Interview – Frank Götzke, Head of New Technologies at Bugatti: the use of metal 3D printing in the automotive industry

It is hard not to know Bugatti acknowledged for its luxurious cars. The car manufacturer has recently created a media hype following the release of its brake caliper made using 3D printing technology (Case study – February issue of 3D Adept Mag – Page 18). The company continues its research in the use of 3D printing in the automotive industry.

Frank Götzke, Head of New Technologies at Bugatti Automobiles S.A.S. shares the view of the manufacturer in this sector of activity.

Along with other players in the 3D printing industry, Bugatti took part in the June issue of 3D Adept Mag.

What do you think of the integration of 3D metal printing in manufacturing processes in the automotive sector?

Production times are very crucial. Today’s cycle times for 3D printing are far from the cycle times of production technologies used in large-scale production. For instance, forging or pressure die-casting takes only a few seconds of cycle-time whereas 3D printing requires days. So, the integration of 3D printing in large scale production is currently not possible.

Tell us about a case where Bugatti used this technology to manufacture a part? Do the manufactured parts have the same mechanical properties than those obtained by traditional methods of manufacturing?

Bugatti has been using this technology for the Chiron prototype cars and then also for the car which is currently in production. We developed for example, a little mounting bracket with an integrated water cooling circuit which leads to the reduction of the temperature of the electric gearbox shifting pressure pump by 40°C. This part was printed out of an aluminum alloy because no bigger tensile strength was needed here. For parts where a higher tensile strength is needed, such as brake calipers or wishbones, the only material suited for 3D printing is titanium which reaches a tensile strength of around 1,250N/mm2.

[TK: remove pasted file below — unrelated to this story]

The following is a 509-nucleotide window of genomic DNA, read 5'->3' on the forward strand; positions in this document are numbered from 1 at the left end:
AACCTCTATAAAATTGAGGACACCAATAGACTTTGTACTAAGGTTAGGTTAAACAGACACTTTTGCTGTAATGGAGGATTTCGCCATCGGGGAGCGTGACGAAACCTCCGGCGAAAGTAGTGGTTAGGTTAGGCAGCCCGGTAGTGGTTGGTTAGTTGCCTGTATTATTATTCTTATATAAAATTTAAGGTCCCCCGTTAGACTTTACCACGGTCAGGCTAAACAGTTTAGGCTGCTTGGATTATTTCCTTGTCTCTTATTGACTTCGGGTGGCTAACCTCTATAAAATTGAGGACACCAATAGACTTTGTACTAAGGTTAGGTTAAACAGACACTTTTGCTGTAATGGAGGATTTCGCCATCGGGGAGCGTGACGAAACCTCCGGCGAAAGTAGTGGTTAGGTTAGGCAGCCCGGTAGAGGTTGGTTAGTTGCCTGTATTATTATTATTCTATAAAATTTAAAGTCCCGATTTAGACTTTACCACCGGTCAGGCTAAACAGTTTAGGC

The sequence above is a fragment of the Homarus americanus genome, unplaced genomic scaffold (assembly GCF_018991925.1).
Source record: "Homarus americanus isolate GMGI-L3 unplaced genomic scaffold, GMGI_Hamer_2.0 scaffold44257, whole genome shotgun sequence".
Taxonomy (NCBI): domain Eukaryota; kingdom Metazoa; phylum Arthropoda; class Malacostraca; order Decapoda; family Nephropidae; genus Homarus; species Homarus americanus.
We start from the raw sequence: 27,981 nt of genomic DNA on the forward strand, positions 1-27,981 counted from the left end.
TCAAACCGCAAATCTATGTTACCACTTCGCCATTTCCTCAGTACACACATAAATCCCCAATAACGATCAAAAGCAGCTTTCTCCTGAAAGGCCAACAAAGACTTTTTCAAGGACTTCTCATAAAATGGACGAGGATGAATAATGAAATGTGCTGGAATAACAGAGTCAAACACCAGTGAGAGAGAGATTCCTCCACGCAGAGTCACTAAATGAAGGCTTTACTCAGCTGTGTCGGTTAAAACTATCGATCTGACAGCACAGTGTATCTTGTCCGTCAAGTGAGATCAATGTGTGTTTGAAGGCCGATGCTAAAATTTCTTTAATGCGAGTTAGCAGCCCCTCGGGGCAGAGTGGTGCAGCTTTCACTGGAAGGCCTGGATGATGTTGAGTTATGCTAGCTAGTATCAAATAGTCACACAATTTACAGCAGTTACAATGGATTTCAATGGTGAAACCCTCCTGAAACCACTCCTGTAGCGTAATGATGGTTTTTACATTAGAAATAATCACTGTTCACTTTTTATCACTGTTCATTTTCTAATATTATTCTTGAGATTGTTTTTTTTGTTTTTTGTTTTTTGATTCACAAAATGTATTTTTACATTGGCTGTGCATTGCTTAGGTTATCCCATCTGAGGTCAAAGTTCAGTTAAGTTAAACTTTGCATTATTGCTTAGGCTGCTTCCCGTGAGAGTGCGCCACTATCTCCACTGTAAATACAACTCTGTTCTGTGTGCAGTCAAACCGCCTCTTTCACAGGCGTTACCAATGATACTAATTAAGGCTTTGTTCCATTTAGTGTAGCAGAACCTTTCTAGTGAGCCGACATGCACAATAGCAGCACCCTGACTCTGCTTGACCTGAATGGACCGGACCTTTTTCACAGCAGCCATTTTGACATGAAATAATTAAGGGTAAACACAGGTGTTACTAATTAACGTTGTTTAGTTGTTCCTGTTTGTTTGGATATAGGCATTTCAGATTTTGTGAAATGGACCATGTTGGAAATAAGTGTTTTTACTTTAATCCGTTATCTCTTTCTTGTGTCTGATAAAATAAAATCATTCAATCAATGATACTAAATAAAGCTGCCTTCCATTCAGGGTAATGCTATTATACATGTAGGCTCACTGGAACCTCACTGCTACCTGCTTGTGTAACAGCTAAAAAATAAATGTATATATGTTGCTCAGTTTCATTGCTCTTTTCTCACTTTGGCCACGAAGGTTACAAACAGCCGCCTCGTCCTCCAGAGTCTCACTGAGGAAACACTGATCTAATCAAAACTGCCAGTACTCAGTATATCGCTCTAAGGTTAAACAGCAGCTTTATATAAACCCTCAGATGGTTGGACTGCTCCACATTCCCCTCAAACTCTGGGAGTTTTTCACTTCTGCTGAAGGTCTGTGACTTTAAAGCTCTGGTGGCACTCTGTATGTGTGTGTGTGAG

Brake caliper

In terms of cost and production time, is the additive manufacturing technology more advantageous than the manufacturing methods for Bugatti?

No, it isn’t. The biggest advantages are weight reduction and function integration.

What are the main materials that Bugatti uses to manufacture parts? Are there any limitations on their availability?

Bugatti mainly exploits UMS (Ultra Modulus Strength) carbon fiber, high-tensile titanium alloys, high-tensile steel alloys, high-tensile aluminum alloys and carbon ceramics. Until now, we only need small quantities for the manufacturing, therefore, we can’t really perceive limitations.

Do you think that, in the long run, 3D printing will completely replace the conventional manufacturing methods (techniques that require the removal of material for instance)?

No, I do not think so. Even if experts will find additive manufacturing technologies 10,000 times faster than today’s technologies, even if they are able to work with high-tensile alloys made from any material needed there will always be the need for precision machining and finishing through cutting production technologies such as turning, milling, grinding and honing.

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